The title of Ron Suskind's riveting new book, "The One Percent Doctrine," refers to an operating principle that he says Vice President Dick Cheney articulated shortly after 9/11: in Mr. Suskind's words, "if there was even a 1 percent chance of terrorists getting a weapon of mass destruction — and there has been a small probability of such an occurrence for some time — the United States must now act as if it were a certainty." He quotes Mr. Cheney saying that it's not about "our analysis," it's about "our response," and argues that this conviction effectively sidelines the traditional policymaking process of analysis and debate, making suspicion, not evidence, the new threshold for action.Need it be pointed out that this same reasoning undergirds the NSA wiretapping scandal (and where did that go, by the way?): if there is even a 1% chance that terrorists could be caught by mining telephone data, that data must be mined. Which means, of course, we are all guilty and can never be proven innocent.
Analysis and debate are anathema to this Administration. It doesn't take access to George Tenet, the CIA, the FBI, and various federal agencies, to see that. Suspicion is the watchword of this government, and suspicion is the corrosive that undoes all trust in the government and among the governed. If we are all presumed guilty, and our government decides based on its response, not its reasoning, then all that matters is power.
As I have noted here, that kind of reasoning has had its day; it is already losing the support of the governed. But there is a reason Jesus taught his disciples to "Love your enemy," and it's not simply because God loves them, or because it betrays the proper humility of a servant, or even because it is a guarantor of salvation (which, oddly, it isn't. Indeed, Jesus gives little attention to the question of salvation, but it's guarantee has been a major concern of Christianity for millenia.) It is a question of life, of the two ways first outlined by the Didache, the "Teachings" of the Apostles (which may pre-date many of the canonical gospels, though it is little known outside of seminary circles). It describes the "two ways" in these words:
There are two Ways: a Way of Life and a Way of Death, and the difference between these two ways is great.Now, it is rather difficult to adhere to the Way of Life by opposing the Way of Death. These oppositions are not set up as boundaries to each other; where one ends, the other does not begin. They are, rather, two wholly different ways of life, as dissimilar as chalk and cheese, as separate from each other as a bird is from a deep-sea lobster. This is where "love your enemies" enters the discussion.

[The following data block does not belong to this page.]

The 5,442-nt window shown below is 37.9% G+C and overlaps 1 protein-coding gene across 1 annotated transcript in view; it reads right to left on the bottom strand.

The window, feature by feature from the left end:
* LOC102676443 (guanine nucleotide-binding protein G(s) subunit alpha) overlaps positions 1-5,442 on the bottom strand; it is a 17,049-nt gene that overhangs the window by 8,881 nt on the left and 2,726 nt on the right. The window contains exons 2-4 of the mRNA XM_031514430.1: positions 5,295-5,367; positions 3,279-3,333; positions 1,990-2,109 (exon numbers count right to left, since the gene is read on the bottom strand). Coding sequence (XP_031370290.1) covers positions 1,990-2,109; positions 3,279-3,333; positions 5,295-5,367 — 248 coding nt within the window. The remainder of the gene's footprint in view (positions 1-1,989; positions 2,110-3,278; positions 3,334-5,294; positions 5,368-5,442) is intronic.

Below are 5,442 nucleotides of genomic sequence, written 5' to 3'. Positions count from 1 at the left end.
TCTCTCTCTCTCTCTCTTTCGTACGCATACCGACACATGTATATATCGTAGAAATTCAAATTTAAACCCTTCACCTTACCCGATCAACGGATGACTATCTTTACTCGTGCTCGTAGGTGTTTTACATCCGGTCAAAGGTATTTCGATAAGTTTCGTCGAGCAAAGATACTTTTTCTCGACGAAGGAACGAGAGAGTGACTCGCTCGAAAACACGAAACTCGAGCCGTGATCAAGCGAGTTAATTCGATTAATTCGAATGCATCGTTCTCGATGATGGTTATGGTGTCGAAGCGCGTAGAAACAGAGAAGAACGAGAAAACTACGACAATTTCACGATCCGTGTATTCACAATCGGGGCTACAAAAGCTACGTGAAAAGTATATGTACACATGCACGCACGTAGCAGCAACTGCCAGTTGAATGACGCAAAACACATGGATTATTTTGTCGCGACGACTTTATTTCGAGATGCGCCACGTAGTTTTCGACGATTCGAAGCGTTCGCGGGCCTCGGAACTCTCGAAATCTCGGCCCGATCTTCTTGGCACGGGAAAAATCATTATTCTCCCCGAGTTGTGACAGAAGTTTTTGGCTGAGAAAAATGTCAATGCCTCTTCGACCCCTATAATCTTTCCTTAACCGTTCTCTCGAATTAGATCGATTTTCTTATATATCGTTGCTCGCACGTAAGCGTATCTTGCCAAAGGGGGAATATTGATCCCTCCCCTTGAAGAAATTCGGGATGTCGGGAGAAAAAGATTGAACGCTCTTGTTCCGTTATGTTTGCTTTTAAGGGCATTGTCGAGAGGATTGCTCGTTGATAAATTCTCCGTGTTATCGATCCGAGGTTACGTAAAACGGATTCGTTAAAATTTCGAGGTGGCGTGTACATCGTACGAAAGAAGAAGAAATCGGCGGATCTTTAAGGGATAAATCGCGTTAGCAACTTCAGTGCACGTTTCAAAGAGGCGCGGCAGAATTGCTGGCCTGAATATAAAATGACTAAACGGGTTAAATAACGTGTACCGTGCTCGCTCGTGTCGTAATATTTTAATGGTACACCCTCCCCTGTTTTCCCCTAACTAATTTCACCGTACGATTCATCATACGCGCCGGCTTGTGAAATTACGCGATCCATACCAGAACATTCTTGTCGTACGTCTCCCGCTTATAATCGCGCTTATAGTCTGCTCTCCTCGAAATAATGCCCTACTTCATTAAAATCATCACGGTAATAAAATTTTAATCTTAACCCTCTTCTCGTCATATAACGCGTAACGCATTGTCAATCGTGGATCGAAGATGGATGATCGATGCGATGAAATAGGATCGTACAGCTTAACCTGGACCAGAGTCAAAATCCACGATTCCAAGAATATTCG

The Way of Life is this: Thou shalt love the Lord thy Creator, and secondly thy neigbhor as thyself; and thou shalt do nothing to any man that thou wouldst not wish to be done to thyself.
The Way of Death is this: to begin with, it is evil, and in every way fraught with damnation....Here are those who persecute good men, hold truth in abhorrence, and love falsehood; who do not know of the rewards of righteousness, nor adhere to what is good, nor to just judgment; who lie awake planning wickedness rather than well-doing.
It is a part of the Way of Life. Those who follow that Way, do not live apart from those who follow the Way of Death; so they must have a way to live among them. Loving them, is part of that way. It is not the Way of Life to hate your enemy. It is not the way of life to be suspicious of your enemy. The Way of Life is love: love of God, love of neighbor, reciprocity of spirit. You can only control what you do: you can only treat them as you would be treated. You cannot control their response.
Love your enemies is a way of life, not just a religious directive, not just a theological imperative. It is part of the Way of Life. To love your enemies, is to free yourself from your enemies. It is to treat them as you would be treated. It is to define yourself, to base your identity, on who you are, not on who "they" are. To love your enemies is to remove from you wholly any suspicions about what your enemy is doing. It is to free yourself from fear. Now, clearly, this is a doctrine individuals can live by, but not governments (Niebuhr is right about that much). However, living by this doctrine can change the way you operate government; and, indeed, it is the usual assumption of government operation: that we treat everyone as innocent until proven guilty, that we need probable cause and evidence beyond a reasonable doubt in order to have justice (not just 500 lb bombs dropped on a building we think a "bad guy" is in). Suspicion that drives government to justify their actions simply by their actions, is not just bad government; it is, in fact, illegal government.
And the problem then is practical, not just ethical or theological.